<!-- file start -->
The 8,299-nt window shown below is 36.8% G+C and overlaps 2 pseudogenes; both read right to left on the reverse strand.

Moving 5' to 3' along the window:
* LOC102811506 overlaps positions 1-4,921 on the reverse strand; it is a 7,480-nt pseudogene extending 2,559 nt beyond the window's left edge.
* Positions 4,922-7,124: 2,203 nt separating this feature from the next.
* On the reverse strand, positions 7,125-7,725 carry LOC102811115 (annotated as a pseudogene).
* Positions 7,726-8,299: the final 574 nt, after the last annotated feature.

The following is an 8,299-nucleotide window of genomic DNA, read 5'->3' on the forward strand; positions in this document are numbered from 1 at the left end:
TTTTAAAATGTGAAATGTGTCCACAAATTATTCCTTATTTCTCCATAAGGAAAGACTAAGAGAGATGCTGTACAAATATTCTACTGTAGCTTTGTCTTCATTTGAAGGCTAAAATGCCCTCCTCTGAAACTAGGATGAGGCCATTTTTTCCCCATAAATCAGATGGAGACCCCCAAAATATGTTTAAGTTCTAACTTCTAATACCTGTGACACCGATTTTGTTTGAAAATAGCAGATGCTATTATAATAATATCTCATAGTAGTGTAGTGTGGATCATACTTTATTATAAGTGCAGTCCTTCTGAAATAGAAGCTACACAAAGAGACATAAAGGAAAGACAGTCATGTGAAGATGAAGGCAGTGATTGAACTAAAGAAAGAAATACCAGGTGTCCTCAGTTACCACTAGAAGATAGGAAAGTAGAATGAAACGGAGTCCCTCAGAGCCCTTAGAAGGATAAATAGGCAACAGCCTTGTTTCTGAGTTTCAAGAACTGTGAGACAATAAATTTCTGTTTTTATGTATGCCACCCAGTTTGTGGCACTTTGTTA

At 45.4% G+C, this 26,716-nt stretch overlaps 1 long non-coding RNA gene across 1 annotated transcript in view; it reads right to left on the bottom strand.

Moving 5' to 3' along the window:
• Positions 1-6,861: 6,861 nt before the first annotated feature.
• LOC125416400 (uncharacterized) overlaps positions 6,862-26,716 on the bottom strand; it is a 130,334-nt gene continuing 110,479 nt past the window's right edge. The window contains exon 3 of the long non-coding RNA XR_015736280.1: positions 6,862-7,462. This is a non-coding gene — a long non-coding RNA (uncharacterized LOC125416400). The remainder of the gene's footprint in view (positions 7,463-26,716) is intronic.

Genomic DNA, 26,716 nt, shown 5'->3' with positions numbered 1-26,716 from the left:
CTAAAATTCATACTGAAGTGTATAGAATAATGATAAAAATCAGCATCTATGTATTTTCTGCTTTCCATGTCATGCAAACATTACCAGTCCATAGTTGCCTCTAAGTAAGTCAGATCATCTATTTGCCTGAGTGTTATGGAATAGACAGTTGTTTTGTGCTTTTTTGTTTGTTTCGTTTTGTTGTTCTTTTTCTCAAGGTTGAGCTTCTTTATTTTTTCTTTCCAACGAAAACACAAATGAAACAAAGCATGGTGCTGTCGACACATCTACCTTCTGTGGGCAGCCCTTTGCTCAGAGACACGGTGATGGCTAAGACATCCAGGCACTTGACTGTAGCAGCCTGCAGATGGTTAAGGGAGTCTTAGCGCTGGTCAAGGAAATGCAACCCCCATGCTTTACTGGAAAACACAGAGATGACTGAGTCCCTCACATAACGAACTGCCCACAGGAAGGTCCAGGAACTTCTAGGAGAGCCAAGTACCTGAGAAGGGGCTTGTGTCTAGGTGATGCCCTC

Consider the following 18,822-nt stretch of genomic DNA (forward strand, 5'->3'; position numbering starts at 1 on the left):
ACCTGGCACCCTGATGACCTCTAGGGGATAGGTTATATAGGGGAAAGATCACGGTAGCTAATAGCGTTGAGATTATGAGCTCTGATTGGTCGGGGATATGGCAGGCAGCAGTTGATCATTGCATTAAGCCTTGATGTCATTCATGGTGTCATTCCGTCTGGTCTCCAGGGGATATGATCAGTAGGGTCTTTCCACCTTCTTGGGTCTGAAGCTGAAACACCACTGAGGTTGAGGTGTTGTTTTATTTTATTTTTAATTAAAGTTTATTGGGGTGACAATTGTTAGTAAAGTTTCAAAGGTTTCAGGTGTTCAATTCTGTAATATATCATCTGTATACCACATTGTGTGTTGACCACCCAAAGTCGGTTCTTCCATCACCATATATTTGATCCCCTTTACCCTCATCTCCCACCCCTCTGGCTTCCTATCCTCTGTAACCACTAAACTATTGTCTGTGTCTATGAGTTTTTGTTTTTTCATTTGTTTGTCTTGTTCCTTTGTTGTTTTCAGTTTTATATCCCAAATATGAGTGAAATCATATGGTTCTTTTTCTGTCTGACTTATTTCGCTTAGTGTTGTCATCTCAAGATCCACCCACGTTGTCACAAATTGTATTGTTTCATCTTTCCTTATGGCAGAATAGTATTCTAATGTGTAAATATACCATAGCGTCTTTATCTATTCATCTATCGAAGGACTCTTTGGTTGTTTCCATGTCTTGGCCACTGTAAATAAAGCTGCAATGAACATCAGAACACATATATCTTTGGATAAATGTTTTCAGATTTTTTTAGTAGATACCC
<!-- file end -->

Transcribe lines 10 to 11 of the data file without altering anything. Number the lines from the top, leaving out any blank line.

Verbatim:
Moving 5' to 3' along the window:
• Positions 1-6,861: 6,861 nt before the first annotated feature.